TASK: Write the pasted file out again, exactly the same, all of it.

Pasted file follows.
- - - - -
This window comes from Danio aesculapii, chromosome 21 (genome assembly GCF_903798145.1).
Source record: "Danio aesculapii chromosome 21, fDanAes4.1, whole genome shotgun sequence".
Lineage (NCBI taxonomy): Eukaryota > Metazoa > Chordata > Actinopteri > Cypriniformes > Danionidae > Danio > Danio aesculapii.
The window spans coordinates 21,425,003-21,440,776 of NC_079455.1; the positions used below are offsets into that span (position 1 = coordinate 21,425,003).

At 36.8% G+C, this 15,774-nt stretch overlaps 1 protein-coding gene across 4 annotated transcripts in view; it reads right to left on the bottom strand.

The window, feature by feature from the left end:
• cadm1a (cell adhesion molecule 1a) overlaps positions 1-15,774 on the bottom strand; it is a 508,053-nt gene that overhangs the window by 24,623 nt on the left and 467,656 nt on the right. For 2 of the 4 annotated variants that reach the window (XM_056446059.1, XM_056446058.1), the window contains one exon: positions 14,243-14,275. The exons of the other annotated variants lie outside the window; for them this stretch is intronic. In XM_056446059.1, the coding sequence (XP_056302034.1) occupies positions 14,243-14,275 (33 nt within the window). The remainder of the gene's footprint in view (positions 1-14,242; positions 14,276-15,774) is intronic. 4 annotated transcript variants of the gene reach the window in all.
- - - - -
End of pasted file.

This window comes from Danio aesculapii, chromosome 21 (genome assembly GCF_903798145.1).
Source record: "Danio aesculapii chromosome 21, fDanAes4.1, whole genome shotgun sequence".
Lineage (NCBI taxonomy): Eukaryota > Metazoa > Chordata > Actinopteri > Cypriniformes > Danionidae > Danio > Danio aesculapii.
The window spans coordinates 21,425,003-21,440,776 of NC_079455.1; the positions used below are offsets into that span (position 1 = coordinate 21,425,003).

At 36.8% G+C, this 15,774-nt stretch overlaps 1 protein-coding gene across 4 annotated transcripts in view; it reads right to left on the bottom strand.

The window, feature by feature from the left end:
• cadm1a (cell adhesion molecule 1a) overlaps positions 1-15,774 on the bottom strand; it is a 508,053-nt gene that overhangs the window by 24,623 nt on the left and 467,656 nt on the right. For 2 of the 4 annotated variants that reach the window (XM_056446059.1, XM_056446058.1), the window contains one exon: positions 14,243-14,275. The exons of the other annotated variants lie outside the window; for them this stretch is intronic. In XM_056446059.1, the coding sequence (XP_056302034.1) occupies positions 14,243-14,275 (33 nt within the window). The remainder of the gene's footprint in view (positions 1-14,242; positions 14,276-15,774) is intronic. 4 annotated transcript variants of the gene reach the window in all.